If the nonmovant “fails to properly address another party's assertion of fact” as required by Rule 56(c), then the court may “consider the fact undisputed for purposes of the motion” and “grant summary judgment if the motion and supporting materials - including the facts considered undisputed - show that the movant is entitled to it.” Fed.R.Civ.P. 56(e)(2) & (3).

         In determining whether a genuine issue for trial exists, the court must view all the evidence in the light most favorable to the nonmovant. McCormick v. City of Fort Lauderdale, 333 F.3d 1234, 1243 (11th Cir. 2003). Likewise, the reviewing court must draw all justifiable inferences from the evidence in the nonmoving party's favor. Anderson, 477 U.S. at 255. However, “mere conclusions and unsupported factual allegations are legally insufficient to defeat a summary judgment motion.” Ellis v. England, 432 F.3d 1321, 1326 (11th Cir. 2005) (per curiam). Furthermore, “[a] mere ‘scintilla' of evidence supporting the opposing party's position will not suffice; there must be enough of a showing that the jury could reasonably find for that party.” Walker v. Darby, 911 F.2d 1573, 1577 (11th Cir. 1990); see also Anderson, 477 U.S. at 249-50 (“If the evidence [on which the nonmoving party relies] is merely colorable, or is not significantly probative, summary judgment may be granted.”) (internal citations omitted).

         III. STATEMENT OF FACTS

         A. Uncontested Facts

         Pursuant to the scheduling order, see Doc. 22 at § 2.5, the parties have jointly agreed that the following facts are uncontested for purposes of Defendant's motion for summary judgment:

         Greene, a male, began his employment with ADPH in April 2003 as an Administrative Support Assistant II in the Children's Health Insurance Program (“CHIP”). Greene was promoted to a Health Insurance Assistant (“HIA”) in October 2005.

         Greene submitted his letter of resignation in August 2014, to be effective August 16, 2014. Greene left ADPH to accept a higher paying job (promotion) at the Alabama Department of Revenue. Greene left his employment with ADPH in good standing.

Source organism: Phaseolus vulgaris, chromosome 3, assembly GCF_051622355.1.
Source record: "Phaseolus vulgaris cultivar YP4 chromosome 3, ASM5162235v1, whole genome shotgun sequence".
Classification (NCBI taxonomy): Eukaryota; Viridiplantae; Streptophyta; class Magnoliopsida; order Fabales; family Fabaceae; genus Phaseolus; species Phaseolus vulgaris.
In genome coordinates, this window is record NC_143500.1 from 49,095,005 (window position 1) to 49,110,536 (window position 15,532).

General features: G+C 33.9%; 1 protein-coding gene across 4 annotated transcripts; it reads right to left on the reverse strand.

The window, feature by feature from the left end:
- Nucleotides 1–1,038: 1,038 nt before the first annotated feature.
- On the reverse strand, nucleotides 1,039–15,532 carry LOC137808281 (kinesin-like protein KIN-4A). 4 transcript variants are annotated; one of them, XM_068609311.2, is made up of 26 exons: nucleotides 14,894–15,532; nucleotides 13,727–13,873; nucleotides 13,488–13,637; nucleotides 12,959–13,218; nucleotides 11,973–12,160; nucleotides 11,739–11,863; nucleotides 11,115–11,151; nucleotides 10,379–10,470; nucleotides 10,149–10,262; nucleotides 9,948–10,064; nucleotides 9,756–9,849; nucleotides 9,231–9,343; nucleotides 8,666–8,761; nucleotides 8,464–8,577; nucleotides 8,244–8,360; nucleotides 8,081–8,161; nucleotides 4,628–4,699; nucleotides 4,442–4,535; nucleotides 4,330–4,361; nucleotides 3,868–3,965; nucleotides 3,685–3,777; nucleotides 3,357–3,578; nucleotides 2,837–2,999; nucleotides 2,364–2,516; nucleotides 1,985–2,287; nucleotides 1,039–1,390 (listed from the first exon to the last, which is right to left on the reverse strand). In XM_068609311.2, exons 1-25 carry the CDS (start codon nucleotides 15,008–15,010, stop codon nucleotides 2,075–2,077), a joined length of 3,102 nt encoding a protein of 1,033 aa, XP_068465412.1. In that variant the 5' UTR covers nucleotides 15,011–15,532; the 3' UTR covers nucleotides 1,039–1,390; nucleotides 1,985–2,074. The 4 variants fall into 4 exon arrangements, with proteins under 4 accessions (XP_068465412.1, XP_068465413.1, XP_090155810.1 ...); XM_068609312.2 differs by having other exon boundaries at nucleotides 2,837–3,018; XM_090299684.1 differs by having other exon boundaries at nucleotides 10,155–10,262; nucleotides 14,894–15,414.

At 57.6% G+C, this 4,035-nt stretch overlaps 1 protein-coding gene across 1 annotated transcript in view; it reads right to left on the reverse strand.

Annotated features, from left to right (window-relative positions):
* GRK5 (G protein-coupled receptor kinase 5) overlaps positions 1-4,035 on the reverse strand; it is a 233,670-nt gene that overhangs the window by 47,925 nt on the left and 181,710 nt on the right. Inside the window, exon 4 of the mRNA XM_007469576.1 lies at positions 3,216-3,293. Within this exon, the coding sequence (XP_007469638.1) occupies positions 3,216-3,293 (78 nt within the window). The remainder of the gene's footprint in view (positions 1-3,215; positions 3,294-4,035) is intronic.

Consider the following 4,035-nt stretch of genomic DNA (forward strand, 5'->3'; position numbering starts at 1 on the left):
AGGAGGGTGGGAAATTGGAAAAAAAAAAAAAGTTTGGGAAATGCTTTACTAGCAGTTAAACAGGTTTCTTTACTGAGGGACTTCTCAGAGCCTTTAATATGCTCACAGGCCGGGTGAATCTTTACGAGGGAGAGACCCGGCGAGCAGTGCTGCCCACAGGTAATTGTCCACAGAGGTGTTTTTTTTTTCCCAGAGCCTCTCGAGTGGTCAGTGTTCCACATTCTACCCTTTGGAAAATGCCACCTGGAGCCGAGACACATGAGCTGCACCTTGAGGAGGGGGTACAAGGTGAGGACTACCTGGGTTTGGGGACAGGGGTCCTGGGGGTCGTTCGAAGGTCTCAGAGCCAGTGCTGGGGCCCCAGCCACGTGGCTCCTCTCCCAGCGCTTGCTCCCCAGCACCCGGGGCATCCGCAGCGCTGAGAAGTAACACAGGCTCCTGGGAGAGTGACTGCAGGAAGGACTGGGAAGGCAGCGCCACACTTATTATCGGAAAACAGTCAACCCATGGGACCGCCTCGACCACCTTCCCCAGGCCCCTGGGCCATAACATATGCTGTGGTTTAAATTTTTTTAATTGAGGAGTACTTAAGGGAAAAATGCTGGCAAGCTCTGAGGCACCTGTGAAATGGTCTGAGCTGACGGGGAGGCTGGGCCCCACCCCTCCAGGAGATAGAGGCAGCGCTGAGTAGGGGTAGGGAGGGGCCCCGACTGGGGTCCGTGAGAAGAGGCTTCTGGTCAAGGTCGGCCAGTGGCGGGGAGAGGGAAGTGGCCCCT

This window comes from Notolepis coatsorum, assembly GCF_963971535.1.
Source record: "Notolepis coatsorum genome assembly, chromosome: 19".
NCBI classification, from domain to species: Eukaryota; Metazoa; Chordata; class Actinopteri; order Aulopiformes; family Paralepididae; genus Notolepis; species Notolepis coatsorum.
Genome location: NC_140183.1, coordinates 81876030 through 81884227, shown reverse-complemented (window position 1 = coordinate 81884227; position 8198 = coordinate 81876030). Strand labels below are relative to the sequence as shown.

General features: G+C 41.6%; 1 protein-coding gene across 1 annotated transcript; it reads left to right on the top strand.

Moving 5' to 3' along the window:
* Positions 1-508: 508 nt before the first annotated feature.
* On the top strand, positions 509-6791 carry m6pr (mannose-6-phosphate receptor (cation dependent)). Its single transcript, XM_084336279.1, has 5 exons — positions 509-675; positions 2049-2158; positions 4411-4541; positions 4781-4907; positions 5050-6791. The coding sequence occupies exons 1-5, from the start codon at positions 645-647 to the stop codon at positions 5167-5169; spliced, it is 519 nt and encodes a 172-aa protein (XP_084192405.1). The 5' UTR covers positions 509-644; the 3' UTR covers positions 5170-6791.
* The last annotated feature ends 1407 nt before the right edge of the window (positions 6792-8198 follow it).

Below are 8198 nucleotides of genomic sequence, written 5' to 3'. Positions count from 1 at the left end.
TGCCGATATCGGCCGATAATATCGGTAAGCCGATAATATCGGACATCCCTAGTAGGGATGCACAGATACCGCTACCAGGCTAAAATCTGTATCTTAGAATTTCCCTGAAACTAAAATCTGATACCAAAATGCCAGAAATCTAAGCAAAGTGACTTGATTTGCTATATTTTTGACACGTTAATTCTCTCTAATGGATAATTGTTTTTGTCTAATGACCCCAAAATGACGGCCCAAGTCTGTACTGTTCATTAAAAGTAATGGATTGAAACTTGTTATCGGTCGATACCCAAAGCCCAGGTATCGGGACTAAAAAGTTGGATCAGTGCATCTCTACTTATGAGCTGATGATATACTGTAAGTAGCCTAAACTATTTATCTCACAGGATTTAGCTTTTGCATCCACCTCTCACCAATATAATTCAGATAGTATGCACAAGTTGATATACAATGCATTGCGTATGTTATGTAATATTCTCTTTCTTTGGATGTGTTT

Greene's job duties were listed on his official Position Classification Questionnaire document at ADPH, and approved by State Personnel.

         On October 3, 2013, Greene filed a charge of discrimination (no. 420-2014-00079) with the EEOC complaining that he was discriminated against based on gender when he received his 2013 Performance Appraisal score.

         On June 19, 2014, Greene field another EEOC charge of discrimination (no. 420-2014-02285) complaining of discrimination based on gender and retaliation when he received a counseling for calling in sick on Saturdays.

         On October 10, 2014, Greene filed another EEOC charge of discrimination (no. 420-2015-00088) complaining of discrimination based on gender and retaliation when he received his 2014 performance appraisal score.

         This charge was filed after Greene voluntarily resigned from ADPH in August 2014 (ADPH did not terminate Greene's employment; he left ADPH in good standing).

         The EEOC issued Greene his Right to Sue letters on September 1, 2015, for the following charges: 420-2014-00079; 420-2014-01498;[2] and 420-2015-00088. The EEOC issued Greene a Right to Sue letter on February 11, 2016, for charge 420-2014-02285.

         Greene filed this lawsuit on December 2, 2015.

         B. ...